The LA Times recently let iconic designer Philippe Stark loose on a shopping spree to the thrift store chain Big Lots to find out his take on living elegantly and economically. Once in the store, Stark grabbed a cart and said “We shall see. Give me 20 minutes.”
Stark roamed the aisels of the store packed with closeout merchandise on a mission to find items that caught his eye but also reflected his embrace of sensible consumerism by selecting quality over quantity.
“You must be very rigorous,” he says, sifting through discounted wares in search of the gems. “Try to find the essence, the most iconic or simple representation of a thing. Look for the bowl that looks most like a bowl. That means we must avoid colors and patterns, and everything that can be trendy.”
Stark quickly pulled together a ‘Scandinavian style’ place setting. Mixing a silver charger, white dish, and a black plate. He added a glass tumbler bringing the total cost to $5.50. For utensils he found a 42-piece set for $25. He commented that on a white table cloth, the setting is flawless.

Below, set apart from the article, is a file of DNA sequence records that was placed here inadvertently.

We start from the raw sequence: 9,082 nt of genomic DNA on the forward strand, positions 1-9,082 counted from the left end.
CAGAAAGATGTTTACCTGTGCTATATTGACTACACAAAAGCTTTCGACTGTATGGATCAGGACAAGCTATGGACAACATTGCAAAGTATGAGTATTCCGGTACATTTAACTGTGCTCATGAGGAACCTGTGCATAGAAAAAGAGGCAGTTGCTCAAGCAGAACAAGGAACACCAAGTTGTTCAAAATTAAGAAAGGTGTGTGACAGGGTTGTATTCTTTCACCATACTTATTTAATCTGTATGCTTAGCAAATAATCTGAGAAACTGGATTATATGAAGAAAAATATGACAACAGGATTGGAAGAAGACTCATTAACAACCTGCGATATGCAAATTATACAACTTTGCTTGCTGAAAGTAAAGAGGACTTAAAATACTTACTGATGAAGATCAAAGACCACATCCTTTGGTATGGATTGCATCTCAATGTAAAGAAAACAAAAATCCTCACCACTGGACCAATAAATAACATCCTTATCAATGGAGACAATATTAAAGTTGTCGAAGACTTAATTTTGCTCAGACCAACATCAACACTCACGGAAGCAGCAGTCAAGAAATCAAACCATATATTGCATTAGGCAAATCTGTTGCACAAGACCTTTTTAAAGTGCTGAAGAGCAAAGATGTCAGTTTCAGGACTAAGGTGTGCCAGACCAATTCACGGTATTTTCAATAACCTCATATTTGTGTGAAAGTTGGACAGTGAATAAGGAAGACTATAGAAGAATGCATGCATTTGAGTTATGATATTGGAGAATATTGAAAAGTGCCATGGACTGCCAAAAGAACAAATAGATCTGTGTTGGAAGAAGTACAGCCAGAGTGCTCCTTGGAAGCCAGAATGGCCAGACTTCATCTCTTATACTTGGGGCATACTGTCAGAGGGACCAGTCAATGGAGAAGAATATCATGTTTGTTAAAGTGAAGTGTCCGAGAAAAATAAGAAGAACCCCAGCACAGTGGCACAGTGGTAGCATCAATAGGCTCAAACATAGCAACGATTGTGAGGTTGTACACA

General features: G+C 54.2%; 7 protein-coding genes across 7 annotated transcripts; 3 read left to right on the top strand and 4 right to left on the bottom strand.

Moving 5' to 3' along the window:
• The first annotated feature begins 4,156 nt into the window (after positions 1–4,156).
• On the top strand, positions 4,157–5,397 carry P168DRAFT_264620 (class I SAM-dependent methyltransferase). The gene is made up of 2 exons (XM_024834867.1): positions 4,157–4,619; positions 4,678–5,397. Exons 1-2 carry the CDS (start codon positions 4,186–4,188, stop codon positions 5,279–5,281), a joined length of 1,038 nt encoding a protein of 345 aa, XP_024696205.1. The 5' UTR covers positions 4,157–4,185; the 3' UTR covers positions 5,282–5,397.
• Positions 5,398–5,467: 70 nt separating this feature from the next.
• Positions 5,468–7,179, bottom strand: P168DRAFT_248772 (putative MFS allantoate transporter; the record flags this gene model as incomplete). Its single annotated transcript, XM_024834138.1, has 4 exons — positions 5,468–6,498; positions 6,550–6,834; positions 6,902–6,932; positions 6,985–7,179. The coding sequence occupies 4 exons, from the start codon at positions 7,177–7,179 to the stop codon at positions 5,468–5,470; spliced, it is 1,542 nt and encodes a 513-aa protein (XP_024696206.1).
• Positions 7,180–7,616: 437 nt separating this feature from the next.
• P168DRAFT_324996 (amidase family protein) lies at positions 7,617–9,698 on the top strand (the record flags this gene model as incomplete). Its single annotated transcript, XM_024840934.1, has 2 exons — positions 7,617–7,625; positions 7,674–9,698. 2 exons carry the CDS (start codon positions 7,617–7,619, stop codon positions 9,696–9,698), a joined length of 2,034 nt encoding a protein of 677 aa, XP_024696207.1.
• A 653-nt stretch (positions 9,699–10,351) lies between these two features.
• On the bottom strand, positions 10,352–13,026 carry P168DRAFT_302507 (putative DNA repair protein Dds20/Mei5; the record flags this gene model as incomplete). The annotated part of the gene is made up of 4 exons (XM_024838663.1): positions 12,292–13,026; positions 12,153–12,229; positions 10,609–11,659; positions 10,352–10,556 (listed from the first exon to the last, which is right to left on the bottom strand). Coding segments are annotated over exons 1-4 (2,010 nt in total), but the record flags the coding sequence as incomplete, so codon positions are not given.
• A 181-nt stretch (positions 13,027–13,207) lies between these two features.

Over in the childrens area, Stark is happy to see a large selection of art supplies and furniture for kids. He grabs a folding table and chairs, sidewalk chalk, a 240-piece paint and marker set, packs of pencils, and a ream of paper in the color he calls “Prada green”. All of this for less than $50.
“In a crisis, we have to think about our children and especially push their creativity,” he says. “If capitalism is failing because it is a selfish system, we can teach them to reinvent society so that it is based on sharing.”